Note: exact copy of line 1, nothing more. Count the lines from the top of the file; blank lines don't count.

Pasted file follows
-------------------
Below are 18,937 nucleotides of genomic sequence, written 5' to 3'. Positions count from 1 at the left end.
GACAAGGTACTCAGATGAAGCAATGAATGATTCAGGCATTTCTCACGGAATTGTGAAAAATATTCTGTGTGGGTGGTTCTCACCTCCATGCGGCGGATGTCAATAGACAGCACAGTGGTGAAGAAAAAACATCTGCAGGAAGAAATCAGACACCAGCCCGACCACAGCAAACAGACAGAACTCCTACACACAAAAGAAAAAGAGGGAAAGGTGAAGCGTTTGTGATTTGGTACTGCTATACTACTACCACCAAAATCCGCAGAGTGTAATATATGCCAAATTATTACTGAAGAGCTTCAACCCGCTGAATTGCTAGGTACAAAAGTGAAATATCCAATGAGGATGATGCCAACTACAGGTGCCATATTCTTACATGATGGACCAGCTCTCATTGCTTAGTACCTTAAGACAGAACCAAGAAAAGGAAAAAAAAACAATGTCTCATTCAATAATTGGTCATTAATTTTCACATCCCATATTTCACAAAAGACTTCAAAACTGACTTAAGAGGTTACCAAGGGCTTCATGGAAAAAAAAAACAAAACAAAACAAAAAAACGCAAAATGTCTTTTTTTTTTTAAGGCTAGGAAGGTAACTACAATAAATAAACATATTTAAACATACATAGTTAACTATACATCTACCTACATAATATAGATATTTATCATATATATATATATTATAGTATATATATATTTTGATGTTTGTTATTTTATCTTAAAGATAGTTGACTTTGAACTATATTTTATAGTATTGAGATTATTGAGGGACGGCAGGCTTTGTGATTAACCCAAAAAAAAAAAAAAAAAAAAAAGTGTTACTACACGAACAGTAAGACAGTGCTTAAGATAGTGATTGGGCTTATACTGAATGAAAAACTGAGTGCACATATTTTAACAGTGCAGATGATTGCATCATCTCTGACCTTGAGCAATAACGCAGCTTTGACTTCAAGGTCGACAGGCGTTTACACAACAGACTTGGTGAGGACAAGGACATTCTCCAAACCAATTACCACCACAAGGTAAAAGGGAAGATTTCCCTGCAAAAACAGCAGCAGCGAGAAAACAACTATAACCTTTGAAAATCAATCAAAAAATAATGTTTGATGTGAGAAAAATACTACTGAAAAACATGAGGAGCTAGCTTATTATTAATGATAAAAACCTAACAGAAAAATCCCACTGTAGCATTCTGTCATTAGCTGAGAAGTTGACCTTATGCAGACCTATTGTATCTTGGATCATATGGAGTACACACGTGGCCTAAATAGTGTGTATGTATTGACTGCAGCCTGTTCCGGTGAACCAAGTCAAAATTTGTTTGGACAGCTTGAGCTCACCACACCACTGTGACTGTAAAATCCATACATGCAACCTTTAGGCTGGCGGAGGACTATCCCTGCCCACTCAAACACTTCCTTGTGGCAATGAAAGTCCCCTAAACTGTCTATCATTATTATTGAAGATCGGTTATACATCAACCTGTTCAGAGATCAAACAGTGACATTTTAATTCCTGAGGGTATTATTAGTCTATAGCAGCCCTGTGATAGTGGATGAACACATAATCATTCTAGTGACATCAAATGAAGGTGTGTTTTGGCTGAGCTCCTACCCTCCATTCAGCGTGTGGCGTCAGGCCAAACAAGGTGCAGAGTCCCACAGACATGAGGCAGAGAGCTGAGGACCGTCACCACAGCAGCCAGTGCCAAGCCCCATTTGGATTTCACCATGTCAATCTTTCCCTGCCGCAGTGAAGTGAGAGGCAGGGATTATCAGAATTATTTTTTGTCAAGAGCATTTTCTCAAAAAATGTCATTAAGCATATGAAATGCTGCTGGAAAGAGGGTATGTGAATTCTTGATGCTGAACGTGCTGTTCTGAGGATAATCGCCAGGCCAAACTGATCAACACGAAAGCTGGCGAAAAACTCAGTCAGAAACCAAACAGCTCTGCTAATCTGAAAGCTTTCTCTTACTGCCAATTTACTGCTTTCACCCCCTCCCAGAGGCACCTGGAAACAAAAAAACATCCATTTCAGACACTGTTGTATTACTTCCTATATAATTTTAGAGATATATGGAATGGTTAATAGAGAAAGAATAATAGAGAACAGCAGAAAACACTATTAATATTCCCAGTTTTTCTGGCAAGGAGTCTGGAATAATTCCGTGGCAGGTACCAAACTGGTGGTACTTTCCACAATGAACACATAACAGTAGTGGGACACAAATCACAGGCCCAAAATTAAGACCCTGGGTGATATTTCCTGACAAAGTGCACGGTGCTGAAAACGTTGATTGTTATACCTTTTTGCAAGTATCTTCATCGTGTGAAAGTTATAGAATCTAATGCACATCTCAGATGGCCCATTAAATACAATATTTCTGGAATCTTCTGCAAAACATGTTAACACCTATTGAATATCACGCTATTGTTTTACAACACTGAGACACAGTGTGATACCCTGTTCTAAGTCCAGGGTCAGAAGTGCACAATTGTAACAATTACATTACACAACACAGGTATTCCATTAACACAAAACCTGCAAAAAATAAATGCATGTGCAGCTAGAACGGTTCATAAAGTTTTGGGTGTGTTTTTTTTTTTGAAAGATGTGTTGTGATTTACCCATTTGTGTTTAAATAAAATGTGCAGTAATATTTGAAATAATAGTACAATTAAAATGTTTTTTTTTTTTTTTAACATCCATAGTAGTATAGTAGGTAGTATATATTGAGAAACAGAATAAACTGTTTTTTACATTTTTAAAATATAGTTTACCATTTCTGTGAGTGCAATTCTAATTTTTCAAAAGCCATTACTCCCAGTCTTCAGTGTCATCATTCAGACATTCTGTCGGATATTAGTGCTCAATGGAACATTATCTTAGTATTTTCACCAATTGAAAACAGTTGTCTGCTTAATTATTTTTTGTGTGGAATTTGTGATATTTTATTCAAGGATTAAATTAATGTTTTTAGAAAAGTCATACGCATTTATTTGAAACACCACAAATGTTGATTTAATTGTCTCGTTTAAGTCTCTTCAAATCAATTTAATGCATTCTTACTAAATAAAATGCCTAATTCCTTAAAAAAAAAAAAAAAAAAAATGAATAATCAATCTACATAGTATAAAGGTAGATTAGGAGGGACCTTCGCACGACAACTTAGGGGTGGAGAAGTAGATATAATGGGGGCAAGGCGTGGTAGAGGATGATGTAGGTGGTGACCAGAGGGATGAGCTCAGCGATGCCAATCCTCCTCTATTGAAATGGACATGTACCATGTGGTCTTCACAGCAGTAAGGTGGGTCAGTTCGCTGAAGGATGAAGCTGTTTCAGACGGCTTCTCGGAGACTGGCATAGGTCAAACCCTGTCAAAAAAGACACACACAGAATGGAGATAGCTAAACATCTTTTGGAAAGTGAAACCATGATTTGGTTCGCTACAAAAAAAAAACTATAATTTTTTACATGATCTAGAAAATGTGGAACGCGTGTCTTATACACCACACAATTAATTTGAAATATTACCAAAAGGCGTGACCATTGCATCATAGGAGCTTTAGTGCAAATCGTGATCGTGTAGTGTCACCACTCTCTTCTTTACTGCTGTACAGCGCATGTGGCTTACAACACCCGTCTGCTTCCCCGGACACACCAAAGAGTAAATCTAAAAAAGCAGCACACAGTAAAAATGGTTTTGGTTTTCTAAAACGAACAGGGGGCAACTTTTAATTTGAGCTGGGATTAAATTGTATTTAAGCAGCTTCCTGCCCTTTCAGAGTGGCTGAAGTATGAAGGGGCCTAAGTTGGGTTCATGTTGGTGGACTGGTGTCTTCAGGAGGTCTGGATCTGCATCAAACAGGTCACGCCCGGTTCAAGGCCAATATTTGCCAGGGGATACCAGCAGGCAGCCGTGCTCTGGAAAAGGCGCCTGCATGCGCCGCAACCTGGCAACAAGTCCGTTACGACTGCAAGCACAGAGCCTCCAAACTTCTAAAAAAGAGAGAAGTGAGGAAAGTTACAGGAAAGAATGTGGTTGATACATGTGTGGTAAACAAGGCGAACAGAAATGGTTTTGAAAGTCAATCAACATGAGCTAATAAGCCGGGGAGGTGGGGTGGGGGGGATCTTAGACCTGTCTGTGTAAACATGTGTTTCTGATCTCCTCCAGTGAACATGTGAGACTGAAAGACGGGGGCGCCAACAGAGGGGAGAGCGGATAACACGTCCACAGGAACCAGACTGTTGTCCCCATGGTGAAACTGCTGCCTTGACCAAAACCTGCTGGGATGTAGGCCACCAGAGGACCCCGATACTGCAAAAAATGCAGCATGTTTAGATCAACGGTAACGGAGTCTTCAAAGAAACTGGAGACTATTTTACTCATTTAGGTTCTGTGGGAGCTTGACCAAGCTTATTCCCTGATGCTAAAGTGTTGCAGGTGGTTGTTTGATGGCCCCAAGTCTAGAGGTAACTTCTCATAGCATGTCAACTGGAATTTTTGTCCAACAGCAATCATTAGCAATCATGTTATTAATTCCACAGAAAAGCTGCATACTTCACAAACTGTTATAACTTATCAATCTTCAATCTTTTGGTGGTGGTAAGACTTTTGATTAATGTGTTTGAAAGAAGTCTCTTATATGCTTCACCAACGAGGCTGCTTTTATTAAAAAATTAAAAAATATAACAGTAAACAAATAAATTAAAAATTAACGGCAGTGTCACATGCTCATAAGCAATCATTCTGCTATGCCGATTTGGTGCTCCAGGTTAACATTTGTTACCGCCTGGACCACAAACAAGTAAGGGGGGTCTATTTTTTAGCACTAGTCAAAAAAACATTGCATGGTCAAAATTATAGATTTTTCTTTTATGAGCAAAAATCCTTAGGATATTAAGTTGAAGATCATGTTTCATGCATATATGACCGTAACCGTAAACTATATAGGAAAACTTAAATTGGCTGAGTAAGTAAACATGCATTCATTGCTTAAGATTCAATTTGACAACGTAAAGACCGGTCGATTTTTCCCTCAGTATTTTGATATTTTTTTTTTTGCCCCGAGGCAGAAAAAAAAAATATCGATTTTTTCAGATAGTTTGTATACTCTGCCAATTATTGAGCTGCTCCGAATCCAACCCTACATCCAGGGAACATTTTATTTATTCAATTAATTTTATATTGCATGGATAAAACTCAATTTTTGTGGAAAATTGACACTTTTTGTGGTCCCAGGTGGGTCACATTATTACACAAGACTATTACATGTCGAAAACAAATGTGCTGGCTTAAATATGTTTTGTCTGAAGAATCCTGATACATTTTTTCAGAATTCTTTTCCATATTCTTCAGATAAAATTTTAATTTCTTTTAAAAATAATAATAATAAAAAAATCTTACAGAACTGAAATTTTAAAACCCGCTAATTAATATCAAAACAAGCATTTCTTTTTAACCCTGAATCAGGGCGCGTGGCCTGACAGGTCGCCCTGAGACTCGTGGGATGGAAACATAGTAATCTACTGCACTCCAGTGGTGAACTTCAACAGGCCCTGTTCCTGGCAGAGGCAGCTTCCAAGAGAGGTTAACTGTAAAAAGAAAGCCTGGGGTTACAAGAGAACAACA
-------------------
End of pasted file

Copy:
Below are 18,937 nucleotides of genomic sequence, written 5' to 3'. Positions count from 1 at the left end.